In business, mistakes are inevitable. Failure is one of the best ways to learn, however some mistakes can be too costly to come back from. That’s why approximately 50-70 percent of small businesses fail within just 18 months of starting up.
If you’re a first-time entrepreneur, taking steps to avoid these common mistakes will help you on your way to owning a successful start-up.
Trying to go it alone
Being an entrepreneur can be a lonely business especially in your start-up’s infancy. Isolating yourself while you work on your business in your own bubble can be a costly mistake.It’s very easy to lose direction along the way and lose touch with your market. You don’t need to gain a business partner or hire a large team to work amongst others. Networking, finding a mentor or working in a co-working environment can help you surround yourself with like-minded entrepreneurs while you’re starting up.
Launching without doing your market research
You may think you’ve got the perfect product or service, but how do you know if your customers will purchase it? Unless you’ve done your market research, you won’t know if there is any demand for your offering. It’s easy to get swept up in the excitement of launching a new business. But it pays to do your due diligence and find out what the market needs and wants, as well as what your competition is offering before you discover you’ve missed the mark.
Waiting for everything to be perfect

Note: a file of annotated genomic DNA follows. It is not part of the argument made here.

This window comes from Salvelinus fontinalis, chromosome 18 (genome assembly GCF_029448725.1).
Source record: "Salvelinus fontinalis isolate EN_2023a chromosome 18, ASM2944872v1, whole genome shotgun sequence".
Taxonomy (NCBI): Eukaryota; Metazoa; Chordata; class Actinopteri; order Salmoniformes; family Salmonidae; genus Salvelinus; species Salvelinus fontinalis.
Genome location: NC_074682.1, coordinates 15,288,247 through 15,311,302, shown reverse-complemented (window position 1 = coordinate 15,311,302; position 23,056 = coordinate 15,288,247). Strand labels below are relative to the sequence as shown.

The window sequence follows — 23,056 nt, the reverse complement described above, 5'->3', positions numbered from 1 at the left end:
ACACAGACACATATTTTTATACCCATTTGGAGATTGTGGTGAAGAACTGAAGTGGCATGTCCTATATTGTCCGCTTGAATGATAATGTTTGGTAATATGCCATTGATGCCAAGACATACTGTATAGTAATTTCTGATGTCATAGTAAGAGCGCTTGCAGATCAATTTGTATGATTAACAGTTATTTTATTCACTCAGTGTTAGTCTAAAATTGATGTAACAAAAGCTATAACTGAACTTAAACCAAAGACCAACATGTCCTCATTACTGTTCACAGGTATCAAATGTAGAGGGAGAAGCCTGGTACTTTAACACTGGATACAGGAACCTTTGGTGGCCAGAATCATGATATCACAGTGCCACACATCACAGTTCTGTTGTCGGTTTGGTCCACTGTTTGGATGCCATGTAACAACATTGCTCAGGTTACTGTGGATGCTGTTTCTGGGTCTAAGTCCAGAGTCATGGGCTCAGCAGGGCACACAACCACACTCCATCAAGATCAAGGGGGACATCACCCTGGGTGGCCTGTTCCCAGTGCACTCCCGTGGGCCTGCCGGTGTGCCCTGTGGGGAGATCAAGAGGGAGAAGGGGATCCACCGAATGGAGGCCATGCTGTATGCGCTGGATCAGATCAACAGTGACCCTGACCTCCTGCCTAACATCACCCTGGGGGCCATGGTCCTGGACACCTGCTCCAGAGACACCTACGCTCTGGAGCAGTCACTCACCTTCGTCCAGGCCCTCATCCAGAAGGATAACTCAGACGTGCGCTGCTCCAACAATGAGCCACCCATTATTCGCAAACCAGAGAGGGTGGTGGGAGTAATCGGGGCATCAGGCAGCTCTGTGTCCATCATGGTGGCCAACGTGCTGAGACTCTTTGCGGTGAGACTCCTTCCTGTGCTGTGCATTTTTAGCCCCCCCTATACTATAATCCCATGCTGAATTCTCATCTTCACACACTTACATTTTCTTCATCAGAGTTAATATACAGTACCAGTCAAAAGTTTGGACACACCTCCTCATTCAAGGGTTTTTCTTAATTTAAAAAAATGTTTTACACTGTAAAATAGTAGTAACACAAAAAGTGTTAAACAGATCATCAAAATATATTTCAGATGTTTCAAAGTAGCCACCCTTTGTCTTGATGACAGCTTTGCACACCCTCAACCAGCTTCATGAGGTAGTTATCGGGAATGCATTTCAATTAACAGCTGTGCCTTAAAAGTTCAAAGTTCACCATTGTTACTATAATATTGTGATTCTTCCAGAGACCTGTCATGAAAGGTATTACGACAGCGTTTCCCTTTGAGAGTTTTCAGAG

You’ll continue to work on your business, improving and diversifying for as long as you run it. Waiting for everything to be perfect before you launch is going to significantly delay your earnings. No matter how hard you work, your business will never be perfect. There will be always room to improve, so instead of procrastinating trust yourself and your business model and take the plunge.
Not keeping to your budget
Keeping a budget from the get go is vital for any start-up to be successful. The mistake for manyentrepreneurs is to either splurge and go over budget or be too tight and not spend enough. Investing in your business is a great idea, but you need to do so wisely. Instead of splurging for an expensive shop or office space, look for affordable commercial real estate options. Likewise, spend on your important business infrastructure like software, computers, point of sale rather than buying cheap and having to replace it not far down the track. Form a budget and stick to it before you dig yourself into a financial hole or limit your potential.
Hiring based on price
Hiring staff for your business can be daunting. One of the most common mistakes entrepreneurs make when building their team is skimping on the cost. Spending less on employees may be tempting but it’s likely to cost you in the long run. The saying ‘you get what you pay for’ is very relevant when hiring. Low-cost staffs are working for a low rate for a reason. They may be inexperienced, lack skills, unprofessional, unreliable or a combination of all four.
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